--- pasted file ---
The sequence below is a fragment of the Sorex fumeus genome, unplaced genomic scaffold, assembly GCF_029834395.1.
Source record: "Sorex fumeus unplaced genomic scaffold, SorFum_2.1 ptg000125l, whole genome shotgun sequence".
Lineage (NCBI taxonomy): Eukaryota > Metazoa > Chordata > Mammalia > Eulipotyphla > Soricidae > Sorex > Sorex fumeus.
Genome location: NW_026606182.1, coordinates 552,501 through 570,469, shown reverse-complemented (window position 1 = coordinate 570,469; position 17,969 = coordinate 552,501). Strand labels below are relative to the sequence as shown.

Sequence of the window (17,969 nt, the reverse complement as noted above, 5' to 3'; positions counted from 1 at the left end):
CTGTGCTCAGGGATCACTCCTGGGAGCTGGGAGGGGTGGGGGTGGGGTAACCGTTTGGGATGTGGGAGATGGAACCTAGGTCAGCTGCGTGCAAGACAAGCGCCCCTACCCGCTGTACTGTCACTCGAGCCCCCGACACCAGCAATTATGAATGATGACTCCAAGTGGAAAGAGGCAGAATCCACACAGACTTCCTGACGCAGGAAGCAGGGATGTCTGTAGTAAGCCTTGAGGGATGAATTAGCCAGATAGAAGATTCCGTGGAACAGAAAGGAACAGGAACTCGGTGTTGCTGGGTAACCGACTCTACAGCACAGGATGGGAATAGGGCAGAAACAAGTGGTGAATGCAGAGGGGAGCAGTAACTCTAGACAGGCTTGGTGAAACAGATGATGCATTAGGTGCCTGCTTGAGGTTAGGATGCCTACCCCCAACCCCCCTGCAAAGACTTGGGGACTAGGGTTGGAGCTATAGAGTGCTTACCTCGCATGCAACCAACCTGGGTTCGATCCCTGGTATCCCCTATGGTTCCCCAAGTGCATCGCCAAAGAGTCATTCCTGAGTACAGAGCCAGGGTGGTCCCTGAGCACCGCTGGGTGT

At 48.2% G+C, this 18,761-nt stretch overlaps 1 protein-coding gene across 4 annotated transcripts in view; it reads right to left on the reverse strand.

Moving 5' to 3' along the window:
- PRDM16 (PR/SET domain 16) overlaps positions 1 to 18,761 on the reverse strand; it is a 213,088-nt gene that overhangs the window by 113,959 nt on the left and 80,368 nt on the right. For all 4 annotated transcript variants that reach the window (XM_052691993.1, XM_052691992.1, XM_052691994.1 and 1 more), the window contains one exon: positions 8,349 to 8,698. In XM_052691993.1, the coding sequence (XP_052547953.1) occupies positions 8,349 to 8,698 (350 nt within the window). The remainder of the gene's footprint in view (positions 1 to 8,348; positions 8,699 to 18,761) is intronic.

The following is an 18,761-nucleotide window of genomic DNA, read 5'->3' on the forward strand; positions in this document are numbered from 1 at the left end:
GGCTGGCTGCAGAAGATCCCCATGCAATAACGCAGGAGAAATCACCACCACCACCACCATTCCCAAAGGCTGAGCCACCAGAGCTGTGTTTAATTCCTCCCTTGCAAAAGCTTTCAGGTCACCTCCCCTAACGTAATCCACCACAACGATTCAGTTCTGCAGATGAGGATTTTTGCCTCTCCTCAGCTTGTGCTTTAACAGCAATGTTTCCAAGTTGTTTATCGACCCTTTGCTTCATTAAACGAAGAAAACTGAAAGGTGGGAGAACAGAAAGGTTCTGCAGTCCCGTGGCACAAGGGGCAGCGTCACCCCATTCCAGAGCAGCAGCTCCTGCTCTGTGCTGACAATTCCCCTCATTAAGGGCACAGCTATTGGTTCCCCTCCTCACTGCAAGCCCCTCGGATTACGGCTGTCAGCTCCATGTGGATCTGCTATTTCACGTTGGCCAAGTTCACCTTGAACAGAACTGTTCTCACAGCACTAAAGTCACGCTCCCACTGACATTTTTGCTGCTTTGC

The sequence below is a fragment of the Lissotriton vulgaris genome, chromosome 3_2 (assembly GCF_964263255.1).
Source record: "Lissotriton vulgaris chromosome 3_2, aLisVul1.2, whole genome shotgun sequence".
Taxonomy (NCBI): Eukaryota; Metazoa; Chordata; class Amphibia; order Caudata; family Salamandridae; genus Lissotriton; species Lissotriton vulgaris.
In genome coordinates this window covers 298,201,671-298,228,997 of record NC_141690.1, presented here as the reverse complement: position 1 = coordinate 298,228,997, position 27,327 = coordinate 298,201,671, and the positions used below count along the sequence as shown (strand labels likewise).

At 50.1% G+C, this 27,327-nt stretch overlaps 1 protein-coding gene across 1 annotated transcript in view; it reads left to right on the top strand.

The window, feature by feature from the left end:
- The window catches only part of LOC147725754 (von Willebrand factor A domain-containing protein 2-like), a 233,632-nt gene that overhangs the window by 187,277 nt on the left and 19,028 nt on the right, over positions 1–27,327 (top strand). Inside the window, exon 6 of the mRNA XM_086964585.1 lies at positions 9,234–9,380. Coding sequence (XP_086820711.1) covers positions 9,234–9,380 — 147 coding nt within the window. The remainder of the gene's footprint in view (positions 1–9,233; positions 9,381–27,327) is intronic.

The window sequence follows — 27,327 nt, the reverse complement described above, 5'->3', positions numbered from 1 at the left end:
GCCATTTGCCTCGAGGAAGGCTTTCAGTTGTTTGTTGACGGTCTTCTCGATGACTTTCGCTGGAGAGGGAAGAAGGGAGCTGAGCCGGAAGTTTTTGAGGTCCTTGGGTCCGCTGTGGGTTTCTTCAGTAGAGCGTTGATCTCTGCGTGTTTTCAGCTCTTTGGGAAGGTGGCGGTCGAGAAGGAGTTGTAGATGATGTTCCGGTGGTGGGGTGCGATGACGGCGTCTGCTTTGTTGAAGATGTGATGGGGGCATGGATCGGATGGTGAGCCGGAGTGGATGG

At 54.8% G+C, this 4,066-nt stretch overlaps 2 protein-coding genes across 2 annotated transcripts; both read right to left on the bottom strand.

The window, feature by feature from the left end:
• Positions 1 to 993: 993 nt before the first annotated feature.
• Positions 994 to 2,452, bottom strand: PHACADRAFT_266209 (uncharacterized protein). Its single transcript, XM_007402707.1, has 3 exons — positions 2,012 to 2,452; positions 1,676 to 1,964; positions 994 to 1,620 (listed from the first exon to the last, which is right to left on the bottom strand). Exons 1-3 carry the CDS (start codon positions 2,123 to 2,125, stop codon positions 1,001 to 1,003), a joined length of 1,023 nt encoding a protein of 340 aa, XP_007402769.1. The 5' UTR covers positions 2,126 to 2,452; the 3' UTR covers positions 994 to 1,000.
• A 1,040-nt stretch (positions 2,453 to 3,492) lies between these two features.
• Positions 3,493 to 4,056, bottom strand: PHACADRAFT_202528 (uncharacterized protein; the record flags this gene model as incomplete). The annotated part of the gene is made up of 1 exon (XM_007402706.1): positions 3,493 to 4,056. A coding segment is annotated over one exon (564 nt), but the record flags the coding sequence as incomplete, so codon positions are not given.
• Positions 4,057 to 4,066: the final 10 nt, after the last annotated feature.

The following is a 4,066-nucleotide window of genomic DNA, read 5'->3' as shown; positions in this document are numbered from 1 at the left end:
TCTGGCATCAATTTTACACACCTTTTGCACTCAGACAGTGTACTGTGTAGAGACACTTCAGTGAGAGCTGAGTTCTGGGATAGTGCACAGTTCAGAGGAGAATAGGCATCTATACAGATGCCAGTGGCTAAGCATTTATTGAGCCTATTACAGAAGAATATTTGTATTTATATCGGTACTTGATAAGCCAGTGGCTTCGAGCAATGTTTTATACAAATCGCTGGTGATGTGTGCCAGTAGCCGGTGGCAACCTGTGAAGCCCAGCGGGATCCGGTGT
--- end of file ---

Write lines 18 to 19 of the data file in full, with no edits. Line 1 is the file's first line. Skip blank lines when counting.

- The window catches only part of LOC147725754 (von Willebrand factor A domain-containing protein 2-like), a 233,632-nt gene that overhangs the window by 187,277 nt on the left and 19,028 nt on the right, over positions 1–27,327 (top strand). Inside the window, exon 6 of the mRNA XM_086964585.1 lies at positions 9,234–9,380. Coding sequence (XP_086820711.1) covers positions 9,234–9,380 — 147 coding nt within the window. The remainder of the gene's footprint in view (positions 1–9,233; positions 9,381–27,327) is intronic.

The window sequence follows — 27,327 nt, the reverse complement described above, 5'->3', positions numbered from 1 at the left end: